Can one grow into something devoid of any specificity of shade and colour, undefined by shape, unlimited by qualities: something unspecific and therefore not liable to any specific life?
Thes are the questions that lead to the experiment of asceticism and yoga practice. They arise out of a melancholy weariness of the will to live – THE WILL GROWN TIRED, AS IT WERE, OF THE PROPSPECTS OF THIS ENDLESS BEFORE AND AFTER, AS THOUGH AN ACTOR SHOULD BECOME SUDDENLY BORED WITH HIS CAREER., The doom of this timeless course of transmigration: FORGOTTEN PAST AND AIMLESS FUTURE!
WHY DO I bother being what I am: man, woman, peasant, artist rich or poor? Since I have impersonated, without remembering, all olf the possible attitudes and roles—time and time again, the lost past, in the worlds that have dissolved—why do I keep going on?
One might very well come to loathe the hackneyed comedy of life if one were no longer blinded, fascinated, and deluded by the details of one’s own specific part. If one were no longer spellbound by the plot of the play in which one happened to be caught for the present, one might lvery well decide to resign—give up the mask, the costume, the lines, and the whole affair. It is not difficult to imagine why, for some, IT MIGHT BECOME SIMPLY A BORE TO GO ON WHICH THIS PERMANENT ENGAGEMENT, ENACTING CHARACTER AFTER CHARACTER IN THIS INTERMINABLE STOCK COMPANY OF LIFE.
When the feeling comes of being bored with it or nauseated (as it has come, time and time again, in the long history of India) then life revolts, rebels against its own most elementary task or duty of automatically carrying on. Growing from an individual to a collective urge, this leads to the founding of ascetic orders, such as those of the Jaina and the Buddhist communities of homeless monks: troops of renegade actors, heroic deserters, footloose and self-0exiled from the universal farce of the force of life.
The argument—if the renegades would bother to justify themselves—would run like this:
“Why should we care what we are? What real concern have we with all those parts that people are continually forced to play? Not to know that one has already enacted every sort of role, time and time again—beggar, king, lanimal, god—and that the actor’s career is no better in one than in another, is truly a pitiable state of mind; for the most obvious fact about the timeless engagement is that all the objects are situations of the plot have been offered and endured in endless repletion through the millenniums. People must be completely blind to go on submitting to the spell of the same old allurements; enthralled by the deluding enticements that have seduced every being that ever lived; hailing with expectation, as a new and thrilling adventure, the same trite deceotuins if desure as have been experienced endlessly; CLINGING NOW TO THIS, NOW TO THAT ILLUSION—ALL RESULTING ONLY IN THE FACT THAT THE ACTOR GOES ON ACTING ROLES, EACH SEEMINGLY NEW YET ALREADY RENDERED MANY TIMES, THOUGH IN SLIGHTLY DIFFERING CONSTUMES AND WITH OTHER CASTS. Obviously, this is a ridiculous impasse. The mind has been bewitched, trapped by the pressures of a blind life-force that whirls creatures along in a cycling, never-ending stream. AND WHY? Who or what is doing this? WHO IS THE FOOL THAT KEEPS THIS DIM-WITTED ENTERTAINMENT ON THE BOARDS?”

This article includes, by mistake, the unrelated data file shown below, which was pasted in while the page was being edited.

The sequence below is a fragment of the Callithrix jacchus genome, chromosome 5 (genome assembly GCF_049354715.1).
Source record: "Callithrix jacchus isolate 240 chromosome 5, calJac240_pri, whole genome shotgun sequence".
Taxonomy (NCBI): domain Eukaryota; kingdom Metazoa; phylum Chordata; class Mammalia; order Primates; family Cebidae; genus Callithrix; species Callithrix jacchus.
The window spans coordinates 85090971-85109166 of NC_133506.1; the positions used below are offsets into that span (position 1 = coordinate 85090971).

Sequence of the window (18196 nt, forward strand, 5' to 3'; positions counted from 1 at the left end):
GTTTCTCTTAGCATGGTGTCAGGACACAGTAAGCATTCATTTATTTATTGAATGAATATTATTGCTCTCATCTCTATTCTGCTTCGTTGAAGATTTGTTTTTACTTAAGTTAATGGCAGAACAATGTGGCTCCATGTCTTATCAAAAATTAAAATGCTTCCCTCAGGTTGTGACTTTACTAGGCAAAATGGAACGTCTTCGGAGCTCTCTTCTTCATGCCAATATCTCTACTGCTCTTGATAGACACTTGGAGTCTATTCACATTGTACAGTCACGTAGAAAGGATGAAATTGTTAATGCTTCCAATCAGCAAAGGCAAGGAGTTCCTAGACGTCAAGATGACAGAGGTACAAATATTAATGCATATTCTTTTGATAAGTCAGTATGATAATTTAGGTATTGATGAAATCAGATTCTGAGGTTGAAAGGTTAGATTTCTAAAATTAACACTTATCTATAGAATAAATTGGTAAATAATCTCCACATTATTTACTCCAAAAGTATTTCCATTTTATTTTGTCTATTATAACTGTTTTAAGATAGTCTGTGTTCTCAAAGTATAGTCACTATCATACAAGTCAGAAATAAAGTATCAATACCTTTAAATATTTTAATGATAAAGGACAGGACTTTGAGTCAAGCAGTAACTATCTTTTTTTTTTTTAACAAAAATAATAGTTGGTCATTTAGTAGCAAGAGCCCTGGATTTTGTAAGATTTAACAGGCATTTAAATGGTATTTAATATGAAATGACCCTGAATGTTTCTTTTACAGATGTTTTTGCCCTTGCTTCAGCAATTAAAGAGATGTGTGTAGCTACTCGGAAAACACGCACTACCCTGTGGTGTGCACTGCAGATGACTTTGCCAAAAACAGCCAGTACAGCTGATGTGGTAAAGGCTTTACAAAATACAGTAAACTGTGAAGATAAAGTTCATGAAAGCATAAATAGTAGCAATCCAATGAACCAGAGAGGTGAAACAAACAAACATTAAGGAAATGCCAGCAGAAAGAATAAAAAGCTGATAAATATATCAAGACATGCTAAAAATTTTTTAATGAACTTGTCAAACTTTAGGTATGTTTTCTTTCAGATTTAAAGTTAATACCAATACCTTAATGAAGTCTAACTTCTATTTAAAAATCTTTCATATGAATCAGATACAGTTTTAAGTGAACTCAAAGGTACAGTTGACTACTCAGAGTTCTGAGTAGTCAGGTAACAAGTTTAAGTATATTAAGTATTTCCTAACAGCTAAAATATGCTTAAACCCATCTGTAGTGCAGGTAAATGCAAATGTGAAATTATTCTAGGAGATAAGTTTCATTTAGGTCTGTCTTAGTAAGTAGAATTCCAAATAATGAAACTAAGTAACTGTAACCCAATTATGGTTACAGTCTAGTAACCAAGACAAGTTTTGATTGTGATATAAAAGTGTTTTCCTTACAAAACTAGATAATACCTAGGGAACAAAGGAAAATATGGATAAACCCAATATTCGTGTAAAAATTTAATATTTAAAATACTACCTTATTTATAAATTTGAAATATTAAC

Part iii

...The mind has been bewitched, trapped by the pressures of a blind life-force that whirls creatures along in a cycling, never ending stream. And why? Who or what is doing this? Who is the fool that keeps this dim-witted entertainment on the boards?

The answer that would have to be given to you should you be unable to find it for yourself would be simply--Man: Man himself: each individual, each one of us. And the answer is obvious. For each one of us goes on doing what has always been done, continually imagining himself to be doing something different. Our brain, our tongue, our organs of action, are incorrigibly possessed by a drive to be doing something --and we do it. That is how we build up new tasks for ourselves, contaminating ourselves every minute with NEW PARTICLES OF KARMIC MATTER, which enter into our nature, flow into our life-monad, sully its essence, and bedim its light. These involvements fetter us to an existence murkey with desire and ignorance; and here we treasure our transitory personality as though it were something substantial--we cling to the short spell of our confused life which is the only thing of which we are aware of, we cherish the brief passage of our individual existence between birth and thefuneral pyre--and thus unconsciously prolong the period of our own bondage indefinitely into the future. By being active in the pursuit of what we conceive to be our own or someone else's welfare and happiness, we only make our own bonds, as well as everyone else's the tighter,